The results were impressive. Through Lean Sigma, the hospital experienced the dramatic impact that the right processes and products can have on reducing urine sample contamination rates, improving patient outcomes, and generating substantial savings. With most urine contamination eliminated, the hospital could focus attention on patients with true positive results and help reduce the costs and complications associated with unnecessarily treating patients who received false positive results.
Eleven months after implementing standardized Lean Sigma processes, the hospital had reduced its urine contamination rate to less than six percent in the ED and Critical Care Unit. When it standardized these same Lean Sigma processes hospital-wide, the hospital further reduced urine contamination to less than one percent. During the pilot phase alone, BD estimates that the hospital saved $50,000 by switching from an open urine collection system that did not use preservatives to a closed one with preservatives for urinalysis and culture and sensitivity testing. The laboratory also became a key partner with clinicians in establishing treatment guidelines and hospital-wide best practices.
While this hospital’s Lean Sigma work began prior to the passage of healthcare reform, the lessons learned and improvements could help position it for success under the new Medicare payment system that is increasingly focused on outcomes and efficiency. Besides restoring physician confidence in laboratory test results and giving hospital infection control professionals a reliable way to monitor CAUTI infection rates, the improvements in urine collection and lab processing will continue to help the ED improve throughput—another key metric that could drive reimbursement under the new healthcare reform law.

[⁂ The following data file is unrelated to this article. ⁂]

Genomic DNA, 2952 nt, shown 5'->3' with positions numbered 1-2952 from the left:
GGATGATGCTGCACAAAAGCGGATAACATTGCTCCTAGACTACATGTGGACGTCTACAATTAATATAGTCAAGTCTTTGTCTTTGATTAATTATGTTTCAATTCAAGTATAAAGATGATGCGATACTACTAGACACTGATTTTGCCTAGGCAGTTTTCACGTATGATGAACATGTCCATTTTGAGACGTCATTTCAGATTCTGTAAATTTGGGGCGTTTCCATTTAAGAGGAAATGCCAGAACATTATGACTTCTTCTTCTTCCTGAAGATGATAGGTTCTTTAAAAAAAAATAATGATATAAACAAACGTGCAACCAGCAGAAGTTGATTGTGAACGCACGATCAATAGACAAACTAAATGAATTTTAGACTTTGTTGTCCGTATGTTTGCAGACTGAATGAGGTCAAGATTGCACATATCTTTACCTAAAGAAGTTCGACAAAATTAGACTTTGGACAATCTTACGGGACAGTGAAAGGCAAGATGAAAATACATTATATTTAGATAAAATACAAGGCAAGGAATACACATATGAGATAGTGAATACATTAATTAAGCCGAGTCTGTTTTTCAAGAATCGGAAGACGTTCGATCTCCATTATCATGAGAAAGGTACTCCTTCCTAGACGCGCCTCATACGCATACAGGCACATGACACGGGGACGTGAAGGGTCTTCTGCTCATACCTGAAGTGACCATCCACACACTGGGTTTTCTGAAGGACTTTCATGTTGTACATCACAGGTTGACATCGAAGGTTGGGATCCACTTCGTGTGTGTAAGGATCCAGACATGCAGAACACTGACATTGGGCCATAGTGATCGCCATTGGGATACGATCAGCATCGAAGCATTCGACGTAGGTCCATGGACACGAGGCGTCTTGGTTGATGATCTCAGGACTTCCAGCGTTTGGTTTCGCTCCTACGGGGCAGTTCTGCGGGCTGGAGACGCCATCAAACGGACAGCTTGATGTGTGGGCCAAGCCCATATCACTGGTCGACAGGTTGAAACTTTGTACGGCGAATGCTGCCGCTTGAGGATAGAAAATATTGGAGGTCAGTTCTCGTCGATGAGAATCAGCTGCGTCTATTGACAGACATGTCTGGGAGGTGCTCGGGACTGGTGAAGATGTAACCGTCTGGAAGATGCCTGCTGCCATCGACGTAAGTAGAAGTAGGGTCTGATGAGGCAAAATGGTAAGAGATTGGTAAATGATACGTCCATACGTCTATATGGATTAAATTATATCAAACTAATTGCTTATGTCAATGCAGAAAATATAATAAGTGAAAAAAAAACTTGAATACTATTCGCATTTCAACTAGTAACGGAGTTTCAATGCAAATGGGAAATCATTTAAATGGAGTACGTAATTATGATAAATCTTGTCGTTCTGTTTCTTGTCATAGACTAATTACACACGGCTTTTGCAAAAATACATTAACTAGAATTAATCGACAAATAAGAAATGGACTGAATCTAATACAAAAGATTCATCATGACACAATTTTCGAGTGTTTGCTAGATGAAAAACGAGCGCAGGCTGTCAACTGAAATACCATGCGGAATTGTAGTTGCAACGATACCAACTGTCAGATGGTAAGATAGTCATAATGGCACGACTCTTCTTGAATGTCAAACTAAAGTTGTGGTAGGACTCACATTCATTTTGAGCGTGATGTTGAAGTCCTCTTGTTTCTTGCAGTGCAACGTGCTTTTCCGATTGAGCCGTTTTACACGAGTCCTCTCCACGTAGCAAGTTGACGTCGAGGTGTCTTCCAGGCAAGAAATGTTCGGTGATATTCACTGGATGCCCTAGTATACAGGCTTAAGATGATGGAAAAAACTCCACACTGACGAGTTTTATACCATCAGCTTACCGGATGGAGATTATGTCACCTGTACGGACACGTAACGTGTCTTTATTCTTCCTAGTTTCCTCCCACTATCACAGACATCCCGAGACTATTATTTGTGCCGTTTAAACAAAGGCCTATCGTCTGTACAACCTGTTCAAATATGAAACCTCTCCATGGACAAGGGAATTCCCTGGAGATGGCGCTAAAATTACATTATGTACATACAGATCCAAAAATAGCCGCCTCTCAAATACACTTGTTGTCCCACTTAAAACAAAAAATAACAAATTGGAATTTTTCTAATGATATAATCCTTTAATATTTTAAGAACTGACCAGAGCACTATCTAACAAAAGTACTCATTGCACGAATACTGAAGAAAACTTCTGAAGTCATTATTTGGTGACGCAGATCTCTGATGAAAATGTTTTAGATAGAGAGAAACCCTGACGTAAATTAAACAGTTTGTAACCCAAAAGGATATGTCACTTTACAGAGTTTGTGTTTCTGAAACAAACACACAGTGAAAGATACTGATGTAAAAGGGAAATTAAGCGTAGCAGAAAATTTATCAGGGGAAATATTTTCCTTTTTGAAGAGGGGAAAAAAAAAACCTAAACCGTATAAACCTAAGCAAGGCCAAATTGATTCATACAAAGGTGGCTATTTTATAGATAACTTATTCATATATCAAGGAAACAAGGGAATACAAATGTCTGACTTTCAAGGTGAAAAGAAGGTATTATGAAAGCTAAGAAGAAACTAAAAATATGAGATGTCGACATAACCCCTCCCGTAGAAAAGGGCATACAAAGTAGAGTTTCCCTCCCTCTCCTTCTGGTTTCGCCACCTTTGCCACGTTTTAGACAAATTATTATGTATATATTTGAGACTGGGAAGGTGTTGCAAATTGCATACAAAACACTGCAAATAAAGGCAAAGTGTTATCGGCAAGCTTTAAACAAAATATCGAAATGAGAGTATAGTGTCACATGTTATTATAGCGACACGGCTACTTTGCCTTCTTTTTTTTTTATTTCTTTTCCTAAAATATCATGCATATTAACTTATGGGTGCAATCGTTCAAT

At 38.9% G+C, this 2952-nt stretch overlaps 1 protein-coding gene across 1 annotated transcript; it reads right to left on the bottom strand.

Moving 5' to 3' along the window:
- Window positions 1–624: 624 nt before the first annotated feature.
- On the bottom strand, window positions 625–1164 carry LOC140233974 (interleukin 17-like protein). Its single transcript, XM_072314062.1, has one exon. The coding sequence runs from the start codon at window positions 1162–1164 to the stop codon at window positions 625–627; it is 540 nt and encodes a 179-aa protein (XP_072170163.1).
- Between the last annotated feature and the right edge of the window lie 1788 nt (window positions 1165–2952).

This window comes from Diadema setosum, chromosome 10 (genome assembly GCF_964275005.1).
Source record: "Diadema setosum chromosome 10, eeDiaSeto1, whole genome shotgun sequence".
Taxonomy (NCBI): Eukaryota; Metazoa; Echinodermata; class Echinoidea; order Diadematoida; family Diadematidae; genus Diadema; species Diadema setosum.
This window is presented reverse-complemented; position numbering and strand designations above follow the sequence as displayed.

The lessons learned by this hospital and many others are important for healthcare leaders, who must balance an increased focus on patient safety, quality of care, and patient satisfaction in the face of shrinking budgets and increasing regulation amid an uncertain economic environment. With an understanding of this dynamic and how Lean Sigma can help institutions meet these challenges, laboratory managers can ensure that their departments are viewed as strategic assets that are critical to their facilities’ long-term success.
Patrick Maul is Principal Consultant for New Jersey-based BD Diagnostics—Preanalytical Systems.